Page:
Travel Distance to Provider Predicts Post-Cystectomy Readmission
A travel distance of more than 30 miles to the provider was associated with greater chances of readmission in one analysis.
Hospital readmission rates within the first month of cystectomy are higher among bladder cancer patients who travel greater distances to the provider, according to a new study presented at the 2016 Genitourinary Cancers Symposium in San Francisco.
Patients who experience complications within 30 days of cystectomy may benefit from closer follow-up, suggests a research team led by Troy Sukhu, MD, of the University of North Carolina at Chapel Hill. Readmission rates typically range from 25%-43%, and hospital and patient factors possibly influence rates. The investigators hypothesized that greater distance between patient and provider would increase the risk of readmission following surgery.
Dr. Sukhu's team examined complication rates following radical cystectomy using the NC Central Cancer Registry and administrative claims data from 2003–2008. Travel distances were calculated using the zip codes of the patient and cystectomy provider.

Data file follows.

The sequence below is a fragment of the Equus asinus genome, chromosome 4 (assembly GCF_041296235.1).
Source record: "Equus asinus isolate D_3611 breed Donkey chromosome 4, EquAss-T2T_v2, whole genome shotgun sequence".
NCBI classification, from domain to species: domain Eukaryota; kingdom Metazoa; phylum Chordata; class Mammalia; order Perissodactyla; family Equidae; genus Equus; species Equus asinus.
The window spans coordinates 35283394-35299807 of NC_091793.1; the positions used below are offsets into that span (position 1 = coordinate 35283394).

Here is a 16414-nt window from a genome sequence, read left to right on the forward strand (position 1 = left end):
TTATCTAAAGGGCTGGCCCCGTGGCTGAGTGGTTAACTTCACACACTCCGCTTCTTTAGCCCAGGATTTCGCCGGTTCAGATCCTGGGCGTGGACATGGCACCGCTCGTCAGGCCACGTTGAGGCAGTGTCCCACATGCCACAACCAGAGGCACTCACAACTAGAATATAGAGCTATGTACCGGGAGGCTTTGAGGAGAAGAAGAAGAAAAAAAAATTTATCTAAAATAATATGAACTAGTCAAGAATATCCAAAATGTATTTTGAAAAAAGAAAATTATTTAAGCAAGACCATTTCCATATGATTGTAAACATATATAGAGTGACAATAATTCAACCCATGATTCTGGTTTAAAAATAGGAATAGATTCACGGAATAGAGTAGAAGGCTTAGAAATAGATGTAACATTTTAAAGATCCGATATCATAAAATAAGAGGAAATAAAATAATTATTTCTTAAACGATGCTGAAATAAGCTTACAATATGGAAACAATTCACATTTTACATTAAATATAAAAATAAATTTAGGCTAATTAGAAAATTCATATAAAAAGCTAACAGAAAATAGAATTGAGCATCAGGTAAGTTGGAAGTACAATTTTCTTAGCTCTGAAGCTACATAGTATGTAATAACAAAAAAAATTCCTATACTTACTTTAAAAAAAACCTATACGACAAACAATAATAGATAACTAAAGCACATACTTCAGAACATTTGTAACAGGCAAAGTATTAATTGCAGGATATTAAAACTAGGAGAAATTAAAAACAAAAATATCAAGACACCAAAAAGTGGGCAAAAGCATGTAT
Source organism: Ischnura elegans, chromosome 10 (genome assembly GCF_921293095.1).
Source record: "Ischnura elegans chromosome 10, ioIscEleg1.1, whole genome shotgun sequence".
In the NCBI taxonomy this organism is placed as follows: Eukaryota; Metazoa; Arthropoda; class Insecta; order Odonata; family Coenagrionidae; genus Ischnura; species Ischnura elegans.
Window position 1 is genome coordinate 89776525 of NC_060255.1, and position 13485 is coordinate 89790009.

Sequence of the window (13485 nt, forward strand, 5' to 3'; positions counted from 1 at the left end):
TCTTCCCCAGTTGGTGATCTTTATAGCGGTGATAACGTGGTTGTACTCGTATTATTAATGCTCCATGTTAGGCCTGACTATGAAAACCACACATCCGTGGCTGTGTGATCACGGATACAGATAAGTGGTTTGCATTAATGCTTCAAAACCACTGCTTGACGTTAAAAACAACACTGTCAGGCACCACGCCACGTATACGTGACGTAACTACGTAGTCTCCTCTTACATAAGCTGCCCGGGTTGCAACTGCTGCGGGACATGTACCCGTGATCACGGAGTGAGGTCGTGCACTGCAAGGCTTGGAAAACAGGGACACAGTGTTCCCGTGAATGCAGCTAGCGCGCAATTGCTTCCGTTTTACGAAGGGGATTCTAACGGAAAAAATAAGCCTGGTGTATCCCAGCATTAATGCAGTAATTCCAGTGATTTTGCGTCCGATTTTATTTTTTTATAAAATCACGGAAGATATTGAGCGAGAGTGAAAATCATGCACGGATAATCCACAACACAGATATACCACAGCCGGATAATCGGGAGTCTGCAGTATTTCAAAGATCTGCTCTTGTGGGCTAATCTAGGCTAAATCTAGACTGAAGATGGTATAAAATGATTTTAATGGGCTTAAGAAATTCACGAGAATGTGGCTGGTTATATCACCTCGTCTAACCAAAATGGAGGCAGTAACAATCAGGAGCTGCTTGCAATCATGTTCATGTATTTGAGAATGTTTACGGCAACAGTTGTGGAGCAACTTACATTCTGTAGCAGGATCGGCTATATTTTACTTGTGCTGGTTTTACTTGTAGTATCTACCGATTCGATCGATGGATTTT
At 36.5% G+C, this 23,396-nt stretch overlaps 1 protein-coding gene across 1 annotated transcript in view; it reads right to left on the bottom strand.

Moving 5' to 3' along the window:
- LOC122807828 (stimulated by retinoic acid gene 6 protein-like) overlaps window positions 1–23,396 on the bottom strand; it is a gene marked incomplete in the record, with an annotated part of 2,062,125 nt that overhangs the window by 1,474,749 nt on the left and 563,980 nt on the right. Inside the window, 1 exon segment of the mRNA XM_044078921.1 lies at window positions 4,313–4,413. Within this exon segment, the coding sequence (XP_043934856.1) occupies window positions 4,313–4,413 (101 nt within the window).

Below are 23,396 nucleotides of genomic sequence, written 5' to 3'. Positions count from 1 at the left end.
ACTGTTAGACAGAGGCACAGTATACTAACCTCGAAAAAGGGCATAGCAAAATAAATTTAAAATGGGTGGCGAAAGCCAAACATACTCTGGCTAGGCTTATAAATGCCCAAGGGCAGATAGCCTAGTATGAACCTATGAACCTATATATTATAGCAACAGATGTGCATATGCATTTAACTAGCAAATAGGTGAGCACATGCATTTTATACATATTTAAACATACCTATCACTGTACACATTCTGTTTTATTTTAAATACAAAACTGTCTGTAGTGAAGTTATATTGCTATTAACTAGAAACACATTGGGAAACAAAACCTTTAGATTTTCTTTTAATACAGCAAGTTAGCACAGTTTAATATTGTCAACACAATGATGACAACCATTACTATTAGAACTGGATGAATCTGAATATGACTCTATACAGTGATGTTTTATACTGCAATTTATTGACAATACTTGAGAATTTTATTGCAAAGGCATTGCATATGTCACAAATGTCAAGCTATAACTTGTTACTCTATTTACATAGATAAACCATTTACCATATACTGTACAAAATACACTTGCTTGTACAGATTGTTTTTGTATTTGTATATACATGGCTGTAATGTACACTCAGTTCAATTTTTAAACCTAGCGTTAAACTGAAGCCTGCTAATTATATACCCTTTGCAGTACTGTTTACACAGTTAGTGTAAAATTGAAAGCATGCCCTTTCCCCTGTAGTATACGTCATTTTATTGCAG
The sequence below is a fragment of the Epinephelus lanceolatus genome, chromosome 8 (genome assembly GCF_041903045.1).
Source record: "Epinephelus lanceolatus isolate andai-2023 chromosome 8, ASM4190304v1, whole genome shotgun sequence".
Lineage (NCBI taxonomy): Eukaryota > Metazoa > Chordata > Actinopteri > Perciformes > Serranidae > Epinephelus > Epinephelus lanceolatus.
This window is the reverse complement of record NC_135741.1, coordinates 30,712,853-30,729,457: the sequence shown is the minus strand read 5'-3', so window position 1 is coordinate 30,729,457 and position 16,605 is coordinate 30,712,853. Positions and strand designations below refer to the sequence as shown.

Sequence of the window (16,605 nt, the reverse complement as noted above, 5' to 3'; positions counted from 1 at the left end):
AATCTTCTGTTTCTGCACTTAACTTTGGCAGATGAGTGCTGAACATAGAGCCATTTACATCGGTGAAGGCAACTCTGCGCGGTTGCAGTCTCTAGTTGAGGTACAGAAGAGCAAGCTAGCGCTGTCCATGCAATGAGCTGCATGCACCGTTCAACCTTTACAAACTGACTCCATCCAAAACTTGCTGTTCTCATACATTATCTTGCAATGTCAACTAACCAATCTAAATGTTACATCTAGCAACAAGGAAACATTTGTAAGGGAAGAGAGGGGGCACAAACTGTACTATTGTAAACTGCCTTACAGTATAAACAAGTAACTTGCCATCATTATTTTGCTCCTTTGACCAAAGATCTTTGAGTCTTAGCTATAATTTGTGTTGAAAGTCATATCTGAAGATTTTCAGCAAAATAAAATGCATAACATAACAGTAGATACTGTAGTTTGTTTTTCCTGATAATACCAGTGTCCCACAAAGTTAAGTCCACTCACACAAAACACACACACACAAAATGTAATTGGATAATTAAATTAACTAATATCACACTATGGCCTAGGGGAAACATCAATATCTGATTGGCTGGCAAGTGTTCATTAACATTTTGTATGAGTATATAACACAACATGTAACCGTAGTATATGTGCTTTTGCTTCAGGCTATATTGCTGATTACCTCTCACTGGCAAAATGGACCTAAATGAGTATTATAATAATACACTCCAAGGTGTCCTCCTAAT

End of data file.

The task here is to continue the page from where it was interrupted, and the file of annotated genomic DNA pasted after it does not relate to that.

Of 735 total cystectomy patients, 171 (23%) were readmitted within 30 days and 156 (21%) within 31–90 days. The investigators observed no significant differences in complication rates based on age, race, bladder cancer stage, co-existing conditions, or complication type (e.g., genitourinary, gastrointestinal, wound, infection, venous thromboembolism, etc.)
A bivariable analysis revealed that a travel distance of more than 30 miles to the provider was associated with greater chances of readmission. On multivariable analysis, the only predictor of 30-day readmission was a longer travel distance. No significant predictors were identified for 31–90 day readmissions.